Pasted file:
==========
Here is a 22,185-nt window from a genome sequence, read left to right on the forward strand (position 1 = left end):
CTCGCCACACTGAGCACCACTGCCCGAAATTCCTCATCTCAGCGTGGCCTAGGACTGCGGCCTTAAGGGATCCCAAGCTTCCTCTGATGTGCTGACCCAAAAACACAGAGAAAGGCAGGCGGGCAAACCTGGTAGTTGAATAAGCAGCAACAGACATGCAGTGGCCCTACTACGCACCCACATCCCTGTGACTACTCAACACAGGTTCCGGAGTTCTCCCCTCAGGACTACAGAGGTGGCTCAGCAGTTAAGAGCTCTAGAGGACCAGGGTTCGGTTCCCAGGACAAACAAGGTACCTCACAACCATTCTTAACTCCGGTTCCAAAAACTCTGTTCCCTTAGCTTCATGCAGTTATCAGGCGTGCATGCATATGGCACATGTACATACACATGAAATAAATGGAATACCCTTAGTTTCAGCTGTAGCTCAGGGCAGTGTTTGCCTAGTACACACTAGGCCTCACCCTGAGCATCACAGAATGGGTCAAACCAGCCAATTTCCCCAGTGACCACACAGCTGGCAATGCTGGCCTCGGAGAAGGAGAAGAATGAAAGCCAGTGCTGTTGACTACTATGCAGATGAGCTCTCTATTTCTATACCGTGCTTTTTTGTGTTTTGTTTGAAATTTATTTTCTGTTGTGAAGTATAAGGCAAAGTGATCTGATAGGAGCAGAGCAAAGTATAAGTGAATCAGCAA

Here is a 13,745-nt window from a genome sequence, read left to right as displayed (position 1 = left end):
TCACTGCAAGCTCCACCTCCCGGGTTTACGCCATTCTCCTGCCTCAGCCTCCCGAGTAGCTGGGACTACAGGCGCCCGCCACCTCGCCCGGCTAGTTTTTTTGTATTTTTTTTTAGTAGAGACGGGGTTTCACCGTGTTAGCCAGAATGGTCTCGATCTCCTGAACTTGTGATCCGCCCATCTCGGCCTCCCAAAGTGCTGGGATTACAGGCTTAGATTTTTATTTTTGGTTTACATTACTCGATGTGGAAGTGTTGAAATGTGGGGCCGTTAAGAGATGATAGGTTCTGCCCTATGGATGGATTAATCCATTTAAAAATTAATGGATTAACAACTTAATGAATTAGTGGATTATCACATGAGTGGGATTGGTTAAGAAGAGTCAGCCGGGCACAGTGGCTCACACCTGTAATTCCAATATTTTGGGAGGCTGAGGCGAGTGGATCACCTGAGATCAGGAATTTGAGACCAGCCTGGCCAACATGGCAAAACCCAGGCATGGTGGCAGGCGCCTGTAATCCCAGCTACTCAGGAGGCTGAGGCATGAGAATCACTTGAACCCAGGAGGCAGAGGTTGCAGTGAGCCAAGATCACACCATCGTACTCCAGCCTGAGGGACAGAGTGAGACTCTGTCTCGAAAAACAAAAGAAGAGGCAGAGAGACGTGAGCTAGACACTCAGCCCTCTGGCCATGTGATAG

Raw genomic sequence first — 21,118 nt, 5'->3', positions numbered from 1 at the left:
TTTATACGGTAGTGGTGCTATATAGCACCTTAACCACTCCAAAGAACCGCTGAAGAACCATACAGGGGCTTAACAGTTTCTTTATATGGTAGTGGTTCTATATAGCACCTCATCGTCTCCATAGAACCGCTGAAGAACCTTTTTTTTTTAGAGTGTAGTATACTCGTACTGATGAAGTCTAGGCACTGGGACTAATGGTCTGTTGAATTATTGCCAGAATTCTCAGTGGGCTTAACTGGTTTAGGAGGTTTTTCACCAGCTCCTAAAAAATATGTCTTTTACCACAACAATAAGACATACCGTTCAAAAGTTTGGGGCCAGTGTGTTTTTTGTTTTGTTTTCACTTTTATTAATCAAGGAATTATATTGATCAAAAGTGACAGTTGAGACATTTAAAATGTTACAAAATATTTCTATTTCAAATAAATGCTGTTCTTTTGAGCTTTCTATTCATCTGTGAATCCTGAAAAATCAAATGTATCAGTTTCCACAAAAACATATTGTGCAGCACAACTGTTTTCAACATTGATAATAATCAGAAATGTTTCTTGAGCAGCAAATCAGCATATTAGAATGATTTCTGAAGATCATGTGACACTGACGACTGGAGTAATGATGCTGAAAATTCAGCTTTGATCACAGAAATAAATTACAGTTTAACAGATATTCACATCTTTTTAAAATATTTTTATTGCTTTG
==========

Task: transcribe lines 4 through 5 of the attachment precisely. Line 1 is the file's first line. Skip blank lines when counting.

TCACTGCAAGCTCCACCTCCCGGGTTTACGCCATTCTCCTGCCTCAGCCTCCCGAGTAGCTGGGACTACAGGCGCCCGCCACCTCGCCCGGCTAGTTTTTTTGTATTTTTTTTTAGTAGAGACGGGGTTTCACCGTGTTAGCCAGAATGGTCTCGATCTCCTGAACTTGTGATCCGCCCATCTCGGCCTCCCAAAGTGCTGGGATTACAGGCTTAGATTTTTATTTTTGGTTTACATTACTCGATGTGGAAGTGTTGAAATGTGGGGCCGTTAAGAGATGATAGGTTCTGCCCTATGGATGGATTAATCCATTTAAAAATTAATGGATTAACAACTTAATGAATTAGTGGATTATCACATGAGTGGGATTGGTTAAGAAGAGTCAGCCGGGCACAGTGGCTCACACCTGTAATTCCAATATTTTGGGAGGCTGAGGCGAGTGGATCACCTGAGATCAGGAATTTGAGACCAGCCTGGCCAACATGGCAAAACCCAGGCATGGTGGCAGGCGCCTGTAATCCCAGCTACTCAGGAGGCTGAGGCATGAGAATCACTTGAACCCAGGAGGCAGAGGTTGCAGTGAGCCAAGATCACACCATCGTACTCCAGCCTGAGGGACAGAGTGAGACTCTGTCTCGAAAAACAAAAGAAGAGGCAGAGAGACGTGAGCTAGACACTCAGCCCTCTGGCCATGTGATAG

Raw genomic sequence first — 21,118 nt, 5'->3', positions numbered from 1 at the left: